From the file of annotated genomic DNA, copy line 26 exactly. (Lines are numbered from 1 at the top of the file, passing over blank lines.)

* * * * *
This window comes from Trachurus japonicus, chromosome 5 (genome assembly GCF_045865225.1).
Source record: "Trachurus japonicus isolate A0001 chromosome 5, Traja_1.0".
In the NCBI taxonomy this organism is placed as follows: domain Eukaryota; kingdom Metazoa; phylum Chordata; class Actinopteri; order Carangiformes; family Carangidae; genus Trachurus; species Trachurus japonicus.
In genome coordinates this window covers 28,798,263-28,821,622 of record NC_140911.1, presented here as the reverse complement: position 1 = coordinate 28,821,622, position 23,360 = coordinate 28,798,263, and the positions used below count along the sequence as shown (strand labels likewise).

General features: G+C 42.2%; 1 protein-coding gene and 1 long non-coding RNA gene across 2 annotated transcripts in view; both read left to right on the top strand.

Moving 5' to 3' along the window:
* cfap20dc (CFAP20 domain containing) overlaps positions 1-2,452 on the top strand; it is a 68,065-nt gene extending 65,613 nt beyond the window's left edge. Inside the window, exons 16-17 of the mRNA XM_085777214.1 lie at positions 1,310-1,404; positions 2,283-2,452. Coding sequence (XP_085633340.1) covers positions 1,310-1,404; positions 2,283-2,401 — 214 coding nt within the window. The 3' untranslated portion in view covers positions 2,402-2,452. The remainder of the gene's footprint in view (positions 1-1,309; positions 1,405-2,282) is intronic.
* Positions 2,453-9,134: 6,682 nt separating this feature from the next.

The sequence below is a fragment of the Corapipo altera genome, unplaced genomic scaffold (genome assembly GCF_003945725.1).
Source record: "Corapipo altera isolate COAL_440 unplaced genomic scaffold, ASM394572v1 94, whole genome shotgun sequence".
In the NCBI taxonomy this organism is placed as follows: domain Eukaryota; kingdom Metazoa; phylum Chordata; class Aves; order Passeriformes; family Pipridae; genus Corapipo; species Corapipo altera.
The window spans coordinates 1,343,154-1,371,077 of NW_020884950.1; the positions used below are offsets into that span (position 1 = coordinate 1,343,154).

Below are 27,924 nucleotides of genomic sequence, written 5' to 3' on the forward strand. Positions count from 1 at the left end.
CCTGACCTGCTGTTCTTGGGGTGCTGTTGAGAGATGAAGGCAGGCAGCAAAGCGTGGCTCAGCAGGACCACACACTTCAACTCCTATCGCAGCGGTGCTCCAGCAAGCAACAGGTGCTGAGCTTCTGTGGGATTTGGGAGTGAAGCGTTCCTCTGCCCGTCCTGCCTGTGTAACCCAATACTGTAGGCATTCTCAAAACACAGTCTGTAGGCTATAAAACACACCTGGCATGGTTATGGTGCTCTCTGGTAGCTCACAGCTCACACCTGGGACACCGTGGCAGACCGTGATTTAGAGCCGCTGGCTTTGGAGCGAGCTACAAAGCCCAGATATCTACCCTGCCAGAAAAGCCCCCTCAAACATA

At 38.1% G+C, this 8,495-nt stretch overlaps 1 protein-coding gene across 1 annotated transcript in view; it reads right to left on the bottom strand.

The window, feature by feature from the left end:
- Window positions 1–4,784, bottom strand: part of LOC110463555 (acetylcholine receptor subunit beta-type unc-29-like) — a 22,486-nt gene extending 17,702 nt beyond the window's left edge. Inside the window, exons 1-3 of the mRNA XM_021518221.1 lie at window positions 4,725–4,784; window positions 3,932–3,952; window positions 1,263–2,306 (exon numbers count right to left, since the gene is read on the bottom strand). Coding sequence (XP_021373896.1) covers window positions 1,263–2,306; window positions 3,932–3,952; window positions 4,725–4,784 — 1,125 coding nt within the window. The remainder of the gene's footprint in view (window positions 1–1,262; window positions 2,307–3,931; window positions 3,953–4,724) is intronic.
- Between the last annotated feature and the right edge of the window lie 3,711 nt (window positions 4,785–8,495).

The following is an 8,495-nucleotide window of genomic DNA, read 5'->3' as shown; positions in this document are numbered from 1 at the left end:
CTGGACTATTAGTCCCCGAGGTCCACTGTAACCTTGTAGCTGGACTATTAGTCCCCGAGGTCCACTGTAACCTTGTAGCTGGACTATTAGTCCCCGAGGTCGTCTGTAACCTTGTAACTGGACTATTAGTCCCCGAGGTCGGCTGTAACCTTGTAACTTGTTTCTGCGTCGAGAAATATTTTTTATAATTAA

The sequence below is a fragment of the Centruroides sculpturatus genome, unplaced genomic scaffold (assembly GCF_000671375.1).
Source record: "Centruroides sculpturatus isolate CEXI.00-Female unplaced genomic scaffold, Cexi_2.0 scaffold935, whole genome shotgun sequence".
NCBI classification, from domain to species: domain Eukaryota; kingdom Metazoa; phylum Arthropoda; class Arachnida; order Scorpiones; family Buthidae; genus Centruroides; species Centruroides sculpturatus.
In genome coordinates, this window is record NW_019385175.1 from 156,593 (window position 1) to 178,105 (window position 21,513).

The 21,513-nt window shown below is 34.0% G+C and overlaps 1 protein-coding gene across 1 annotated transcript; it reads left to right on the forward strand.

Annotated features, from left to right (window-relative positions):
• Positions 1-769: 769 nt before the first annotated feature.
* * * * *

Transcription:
Annotated features, from left to right (window-relative positions):